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Scottish coelophysoid tibia misinterpreted
While reorganizing my theropod file, I came across some interesting
observations concerning the incomplete tibia described by Benton et al.
(1995) from the Upper Broadford Beds Formation (Sinemurian, Early Jurassic)
of Scotland. This specimen (NMS.G.1994.10.1) was interpreted as a right
tibia missing the distal portion, but I think the authors may have oriented
it upside down and assigned it to the wrong side. For those with the paper,
I interpret figure 2a as a left tibia in anterior view, with the distal end
on top. I support my argument with the following reasons-
The "cnemial crest" is extremely low, never coming close to equaling the
"proximal end" in height, but rising gently towards the "proximomedial"
corner. It projects only slightly anteriorly and projects furthest at its
proximodistal midpoint. Those of coelophysoids and other theropods are
subequal or greater than the proximal end in height and have a
proximodistally long and vertical lateral edge to help enclose the incisura
tibialis. They are also much more pronounced and project furthest
anteriorly at their proximal tip. However, the recessed area above the
"cnemial crest" does strongly resemble facet for the astragalar ascending
process in coelophysoids, becoming taller laterally. The "cnemial crest"
would then be the "well developed step" described proximal to coelophysoid
ascending process facets (Carpenter, 1997). The supposed "fibular crest"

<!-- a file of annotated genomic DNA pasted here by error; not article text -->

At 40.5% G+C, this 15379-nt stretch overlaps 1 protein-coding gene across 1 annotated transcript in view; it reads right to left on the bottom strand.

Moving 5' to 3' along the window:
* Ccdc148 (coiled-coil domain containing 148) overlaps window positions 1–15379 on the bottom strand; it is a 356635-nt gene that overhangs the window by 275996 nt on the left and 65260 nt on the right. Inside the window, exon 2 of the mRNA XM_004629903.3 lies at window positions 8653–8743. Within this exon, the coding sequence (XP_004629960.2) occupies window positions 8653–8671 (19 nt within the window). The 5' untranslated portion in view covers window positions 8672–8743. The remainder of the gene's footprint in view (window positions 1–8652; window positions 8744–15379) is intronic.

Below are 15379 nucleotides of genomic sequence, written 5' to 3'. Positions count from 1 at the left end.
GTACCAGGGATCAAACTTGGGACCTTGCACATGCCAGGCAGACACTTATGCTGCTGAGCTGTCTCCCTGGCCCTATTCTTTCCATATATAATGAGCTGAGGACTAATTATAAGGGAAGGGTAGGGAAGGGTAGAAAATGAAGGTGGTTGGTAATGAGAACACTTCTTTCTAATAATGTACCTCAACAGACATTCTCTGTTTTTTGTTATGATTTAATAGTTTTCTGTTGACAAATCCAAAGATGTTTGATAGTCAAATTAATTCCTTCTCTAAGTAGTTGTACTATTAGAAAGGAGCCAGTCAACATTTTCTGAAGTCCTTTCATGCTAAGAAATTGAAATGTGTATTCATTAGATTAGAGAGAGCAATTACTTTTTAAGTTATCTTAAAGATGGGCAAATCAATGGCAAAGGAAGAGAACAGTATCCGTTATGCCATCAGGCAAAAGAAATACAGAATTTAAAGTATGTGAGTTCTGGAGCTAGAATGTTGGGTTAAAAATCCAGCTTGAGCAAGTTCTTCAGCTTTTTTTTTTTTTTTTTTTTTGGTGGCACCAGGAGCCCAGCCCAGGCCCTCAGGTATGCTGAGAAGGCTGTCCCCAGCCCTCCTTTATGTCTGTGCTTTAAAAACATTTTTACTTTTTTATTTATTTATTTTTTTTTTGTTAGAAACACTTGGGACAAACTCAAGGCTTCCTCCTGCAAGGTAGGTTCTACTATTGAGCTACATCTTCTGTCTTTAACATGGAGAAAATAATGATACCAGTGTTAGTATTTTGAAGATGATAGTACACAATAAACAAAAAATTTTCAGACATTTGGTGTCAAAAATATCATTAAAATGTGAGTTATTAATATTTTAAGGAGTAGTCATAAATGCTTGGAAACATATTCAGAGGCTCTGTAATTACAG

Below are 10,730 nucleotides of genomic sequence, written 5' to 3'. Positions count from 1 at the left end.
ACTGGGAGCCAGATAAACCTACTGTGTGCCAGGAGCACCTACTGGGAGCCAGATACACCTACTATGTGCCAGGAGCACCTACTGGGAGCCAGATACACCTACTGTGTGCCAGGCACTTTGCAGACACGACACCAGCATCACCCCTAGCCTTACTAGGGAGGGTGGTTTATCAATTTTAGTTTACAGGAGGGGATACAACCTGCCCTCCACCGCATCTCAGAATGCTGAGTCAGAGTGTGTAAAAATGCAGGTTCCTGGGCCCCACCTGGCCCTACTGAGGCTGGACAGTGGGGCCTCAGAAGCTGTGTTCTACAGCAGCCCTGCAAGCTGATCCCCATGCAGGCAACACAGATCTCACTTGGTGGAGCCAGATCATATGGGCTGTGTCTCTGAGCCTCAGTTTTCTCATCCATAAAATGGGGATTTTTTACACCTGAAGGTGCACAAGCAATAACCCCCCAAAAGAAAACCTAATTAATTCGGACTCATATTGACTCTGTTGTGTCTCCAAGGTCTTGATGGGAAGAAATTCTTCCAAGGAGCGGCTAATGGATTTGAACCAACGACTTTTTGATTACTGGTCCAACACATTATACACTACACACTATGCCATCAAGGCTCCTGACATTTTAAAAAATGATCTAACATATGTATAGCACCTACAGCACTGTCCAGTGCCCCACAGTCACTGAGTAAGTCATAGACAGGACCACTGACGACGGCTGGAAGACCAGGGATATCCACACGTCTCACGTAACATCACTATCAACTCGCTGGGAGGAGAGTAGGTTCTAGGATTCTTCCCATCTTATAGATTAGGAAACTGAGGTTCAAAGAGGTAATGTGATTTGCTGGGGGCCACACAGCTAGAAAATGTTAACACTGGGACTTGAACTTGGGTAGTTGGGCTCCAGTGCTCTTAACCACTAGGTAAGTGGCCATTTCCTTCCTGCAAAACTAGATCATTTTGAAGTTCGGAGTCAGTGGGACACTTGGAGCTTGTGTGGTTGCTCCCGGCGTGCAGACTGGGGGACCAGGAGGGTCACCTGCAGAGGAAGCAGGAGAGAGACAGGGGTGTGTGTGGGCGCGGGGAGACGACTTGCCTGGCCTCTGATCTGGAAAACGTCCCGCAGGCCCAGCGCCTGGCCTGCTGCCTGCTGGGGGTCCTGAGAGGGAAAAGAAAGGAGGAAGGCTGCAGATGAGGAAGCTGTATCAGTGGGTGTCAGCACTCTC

would be much too proximally located, and is instead the posteroventral
process. The tibia is compressed anteroposteriorly, like distal tibiae, but
unlike their proximal ends. The "proximal" view is completely unlike any
proximal tibia. The "cnemial crest" is much too short anteroposteriorly,
with the "lateral condyle" projecting far too laterally, with an odd
triangular shape. There is also no indication of a posterior groove between
the lateral and medial condyles. Reinterpreted, anterior is to the left in
figure 2e. The homologies are the same as above, with the "cnemial crest"
being the overhang of the ascending process' facet and the "fibular crest"
the posteroventral process.
How does this reinterpretation affect the specimen's phylogenetic
relationships? The prominent cnemial crest, two proximal tibial condyles
and fibular crest can no longer be used to place it as a theropod. It is
more derived than herrerasaurids because the distal tibia has a prominent
posteroventral process (also in the basal theropod Guaibasaurus), an
ascending process facet visible distally and a laterally rising ascending
process facet (not in Guaibasaurus). Neotheropods have anteroposteriorly
narrower distal tibiae (Rauhut, 2000). Thus, the only comparable taxa are
coelophysoids and Dilophosaurus. Dilophosaurus differs in having a more
expanded posteroventral process, as well as a higher ascending process
facet. These seem to be shared with neotheropods as well, so may suggest
the Scottish specimen is a coelophysoid. Other differences are the concave
anterior surface and sharp anteromedial corner in Dilophosaurus, both in
distal view. Among coelophysoids, I only have good tibial figures for
Liliensternus and Gojirasaurus. Compared to Gojirasaurus, the ascending
process facet doesn't extend as far distally, but is exposed more laterally.
The posteroventral process is stouter and there is a small anterolateral
process in distal view (as in Dilophosaurus). It is most similar to
Liliensternus, differing in the sharper laterodistal corner, anterolateral
process and face of the ascending process facet being angled posteromedally.
It thus seems distinct from the three taxa I can compare it to, and is
provisionally assigned to the Coelophysoidea.
I will send a scan of the figure from the paper to those who ask, as I would
like some opinion on my interpretation. I can also send a scan of the
tibiae of Gojirasaurus and Liliensternus for comparison.